Food Matters – Back to School: FoodSafe

Next week, thousands of Vancouver Island school children head back to school. I was feeling a little nostalgic for the good old days of back to school, so I decided to go back to school myself. But just for one day. 

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I went to school to learn about food safety. I’ve been asked to do a cooking demonstration at the grand opening of the new Victoria Public Market on September 14th. The kitchen there comes under the regulation of the Vancouver Island Health Authority and as such, people cooking there for the public need to have their FoodSafe Level 1 certificate and that means me. This is a course you can do online over a twenty-day period, or you can do it all in one day. So, last Saturday I found myself in a classroom in downtown Duncan to learn more about food safety from the instructors at Safer Food Education and cram for an exam at the end of the day.There were 35 of us in the classroom on Saturday, which surprised me, so I asked one of my instructors, Jennifer Smith, to fill me in. She told me that the owner or operator of any food business in BC needs to have their FoodSafe certificate, as well as at least one other worker while the business is open. The good news, she says, is that many operators have realized the value of having all of their employers learn about FoodSafe food handling and safety practices, so send them for the training as well. 

I thought that I had a pretty good idea of what is safe and isn’t safe in the kitchen, but I was surprised at how much new information I learned over the course of the day. There are certainly a lot of numbers and details I didn’t know about including the ‘danger zone’, and that is the temperature range in which harmful pathogens can thrive and rapidly multiply, and it’s a pretty large range, from 4 degrees Celsius up to 60 degrees Celsius, with the ideal temperature being that of our body temperature, 37 Celsius or 98.6 Fahrenheit. What I was most surprised about was the most common improper food handling practice. I always thought it was cross-contamination, something like when you let raw chicken mingle with cooked chicken, or you use a cutting board to cut vegetables after you’ve used it to cut up some beef, or you don’t wash your hands properly.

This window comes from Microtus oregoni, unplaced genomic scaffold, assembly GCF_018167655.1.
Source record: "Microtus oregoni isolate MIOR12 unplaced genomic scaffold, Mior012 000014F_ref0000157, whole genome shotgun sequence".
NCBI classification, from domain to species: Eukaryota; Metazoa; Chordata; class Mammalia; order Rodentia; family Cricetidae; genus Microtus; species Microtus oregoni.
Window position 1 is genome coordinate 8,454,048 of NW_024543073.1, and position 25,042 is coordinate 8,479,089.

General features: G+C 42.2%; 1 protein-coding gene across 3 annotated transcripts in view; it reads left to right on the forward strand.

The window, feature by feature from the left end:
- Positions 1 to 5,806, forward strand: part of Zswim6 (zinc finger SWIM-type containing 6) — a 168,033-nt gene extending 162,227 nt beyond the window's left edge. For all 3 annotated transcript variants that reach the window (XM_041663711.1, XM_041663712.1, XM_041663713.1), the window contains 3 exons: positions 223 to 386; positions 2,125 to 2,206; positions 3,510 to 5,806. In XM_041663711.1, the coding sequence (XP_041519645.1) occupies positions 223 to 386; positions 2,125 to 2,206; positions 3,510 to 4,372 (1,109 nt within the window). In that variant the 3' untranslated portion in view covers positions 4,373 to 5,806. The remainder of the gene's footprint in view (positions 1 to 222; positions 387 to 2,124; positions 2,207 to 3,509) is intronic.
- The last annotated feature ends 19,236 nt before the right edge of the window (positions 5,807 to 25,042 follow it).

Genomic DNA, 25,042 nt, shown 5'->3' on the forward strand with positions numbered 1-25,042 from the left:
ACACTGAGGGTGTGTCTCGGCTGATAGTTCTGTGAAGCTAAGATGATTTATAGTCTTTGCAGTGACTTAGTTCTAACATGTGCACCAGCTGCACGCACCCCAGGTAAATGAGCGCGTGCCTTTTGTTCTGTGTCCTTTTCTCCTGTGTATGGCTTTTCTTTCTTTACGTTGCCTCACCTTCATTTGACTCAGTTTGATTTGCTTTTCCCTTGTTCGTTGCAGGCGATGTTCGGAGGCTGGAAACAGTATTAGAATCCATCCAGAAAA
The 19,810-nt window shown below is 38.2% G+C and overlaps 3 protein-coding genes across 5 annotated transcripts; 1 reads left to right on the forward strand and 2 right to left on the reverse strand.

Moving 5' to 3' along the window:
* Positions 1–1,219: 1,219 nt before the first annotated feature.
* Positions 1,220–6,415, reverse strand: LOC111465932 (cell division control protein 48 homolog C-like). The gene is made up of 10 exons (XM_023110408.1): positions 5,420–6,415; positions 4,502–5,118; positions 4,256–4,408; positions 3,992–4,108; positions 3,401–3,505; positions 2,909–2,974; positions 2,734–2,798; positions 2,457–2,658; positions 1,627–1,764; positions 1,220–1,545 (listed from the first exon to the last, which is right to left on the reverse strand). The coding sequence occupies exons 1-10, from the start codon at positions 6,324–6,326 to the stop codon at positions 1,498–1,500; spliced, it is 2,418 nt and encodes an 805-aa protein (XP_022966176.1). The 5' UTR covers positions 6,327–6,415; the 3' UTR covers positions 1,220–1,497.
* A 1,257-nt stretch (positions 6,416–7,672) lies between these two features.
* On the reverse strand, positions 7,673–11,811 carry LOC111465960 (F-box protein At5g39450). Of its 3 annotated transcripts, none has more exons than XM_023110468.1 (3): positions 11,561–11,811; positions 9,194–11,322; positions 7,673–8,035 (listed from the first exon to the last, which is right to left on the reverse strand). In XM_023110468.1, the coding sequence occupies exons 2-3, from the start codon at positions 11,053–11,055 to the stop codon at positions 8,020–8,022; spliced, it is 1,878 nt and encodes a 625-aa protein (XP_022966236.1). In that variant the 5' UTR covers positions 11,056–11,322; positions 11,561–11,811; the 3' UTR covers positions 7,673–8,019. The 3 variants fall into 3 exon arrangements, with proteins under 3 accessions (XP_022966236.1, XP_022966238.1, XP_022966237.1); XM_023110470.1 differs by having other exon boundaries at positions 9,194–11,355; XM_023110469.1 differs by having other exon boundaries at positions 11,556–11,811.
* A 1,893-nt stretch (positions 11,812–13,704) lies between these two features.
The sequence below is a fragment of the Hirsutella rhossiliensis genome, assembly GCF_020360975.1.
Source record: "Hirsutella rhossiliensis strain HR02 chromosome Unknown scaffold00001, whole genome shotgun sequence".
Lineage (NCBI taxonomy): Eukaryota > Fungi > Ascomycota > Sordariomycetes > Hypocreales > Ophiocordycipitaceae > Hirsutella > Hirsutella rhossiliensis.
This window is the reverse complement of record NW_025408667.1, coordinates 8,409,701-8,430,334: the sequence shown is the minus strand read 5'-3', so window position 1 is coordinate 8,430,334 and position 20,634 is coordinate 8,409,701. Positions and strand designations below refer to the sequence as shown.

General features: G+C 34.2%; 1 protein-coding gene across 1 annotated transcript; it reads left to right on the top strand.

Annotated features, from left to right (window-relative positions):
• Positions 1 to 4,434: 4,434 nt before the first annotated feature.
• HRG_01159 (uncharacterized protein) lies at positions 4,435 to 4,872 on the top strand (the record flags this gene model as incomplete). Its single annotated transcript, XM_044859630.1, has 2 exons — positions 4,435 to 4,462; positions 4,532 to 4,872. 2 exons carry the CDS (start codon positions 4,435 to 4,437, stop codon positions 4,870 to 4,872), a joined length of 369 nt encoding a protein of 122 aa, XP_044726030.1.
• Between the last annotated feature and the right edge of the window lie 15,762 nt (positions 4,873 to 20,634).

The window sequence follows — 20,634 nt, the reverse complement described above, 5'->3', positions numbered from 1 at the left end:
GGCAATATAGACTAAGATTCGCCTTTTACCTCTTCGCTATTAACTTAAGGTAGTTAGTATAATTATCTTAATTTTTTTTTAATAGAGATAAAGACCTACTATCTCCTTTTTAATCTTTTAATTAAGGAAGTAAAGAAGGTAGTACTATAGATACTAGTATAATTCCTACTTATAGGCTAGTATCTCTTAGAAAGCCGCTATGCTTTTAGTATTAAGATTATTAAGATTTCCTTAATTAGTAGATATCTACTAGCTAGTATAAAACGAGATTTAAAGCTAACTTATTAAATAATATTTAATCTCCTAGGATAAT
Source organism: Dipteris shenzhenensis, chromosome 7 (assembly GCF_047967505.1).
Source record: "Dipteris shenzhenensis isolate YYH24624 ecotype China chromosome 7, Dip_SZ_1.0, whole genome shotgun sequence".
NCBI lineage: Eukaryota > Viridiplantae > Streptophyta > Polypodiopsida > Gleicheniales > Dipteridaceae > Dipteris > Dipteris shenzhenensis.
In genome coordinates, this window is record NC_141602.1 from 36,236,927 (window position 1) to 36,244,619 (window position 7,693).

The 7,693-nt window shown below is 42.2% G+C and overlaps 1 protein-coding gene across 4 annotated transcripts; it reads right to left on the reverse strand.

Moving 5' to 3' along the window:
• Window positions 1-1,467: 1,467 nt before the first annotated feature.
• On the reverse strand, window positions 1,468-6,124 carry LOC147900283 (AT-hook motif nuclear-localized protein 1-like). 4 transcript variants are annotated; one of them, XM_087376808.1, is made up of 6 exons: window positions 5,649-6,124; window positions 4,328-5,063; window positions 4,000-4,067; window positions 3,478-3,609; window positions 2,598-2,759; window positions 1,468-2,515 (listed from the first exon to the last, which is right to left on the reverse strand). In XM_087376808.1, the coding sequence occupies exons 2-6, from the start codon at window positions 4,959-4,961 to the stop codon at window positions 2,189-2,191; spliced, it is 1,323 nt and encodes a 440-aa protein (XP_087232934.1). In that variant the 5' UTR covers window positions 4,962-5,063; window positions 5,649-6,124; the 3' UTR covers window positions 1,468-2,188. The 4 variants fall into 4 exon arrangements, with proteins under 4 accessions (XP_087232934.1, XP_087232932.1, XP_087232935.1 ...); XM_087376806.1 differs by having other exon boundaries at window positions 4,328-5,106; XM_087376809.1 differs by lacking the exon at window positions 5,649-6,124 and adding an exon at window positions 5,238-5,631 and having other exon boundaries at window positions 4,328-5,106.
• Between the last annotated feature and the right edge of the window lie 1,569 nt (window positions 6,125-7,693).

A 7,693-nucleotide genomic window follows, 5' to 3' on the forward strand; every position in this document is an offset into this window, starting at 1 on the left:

The number one improper food handling practice is Improper Cooling. So we learned about how to properly cool food, and it doesn’t just mean throwing a pot of hot soup right into the fridge, because even in the fridge, it will take too long to cool down to that 4 degrees Celsius mark, so you could have bacterial growth. And if you don’t heat it up hot enough when you go to serve it again, you are not killing off that potentially harmful bacteria.

Other big no-no’s that can happen in the food service industry: Preparing something too far in advance. One example shown to us was what can happen if you cook a turkey the day before you are actually going to serve it. In the video clip, there was a cascade of mistakes piling onto each other. The turkeys weren’t actually cooked all the way through the day before, so that’s ‘inadequate cooking’, they were left too long on the counter before being refrigerated, the meat wasn’t re-heated to the proper temperature before being put onto a buffet line, which is another big mistake. People who are sick, coming into work, also a major cause of food-borne illness, and cross-contamination is on that list. As we all trooped out for lunch, Glenn Smith, Jennifer’s husband and co-instructor, gave us a few drops of a special gel to rub over our hands. When we came back he shone a black light on our hands and any gel we had missed turned up under the light. I was guilty. The heels of my hands still had some glowing gel on them!

I thought that Jennifer and Glenn, both former health inspectors, did a really good job of bringing the concepts down to earth with solid examples and drilled us in the most important issues to remember for our test. They definitely know their material inside and out, but Jennifer pointed out that the FoodSafe certificate is now only good for a five-year period. It used to be lifetime, but she says after five years, most people wouldn’t be able to pass the test, so there is going to be recertification.

For more information, just visit the FoodSafe BC website.

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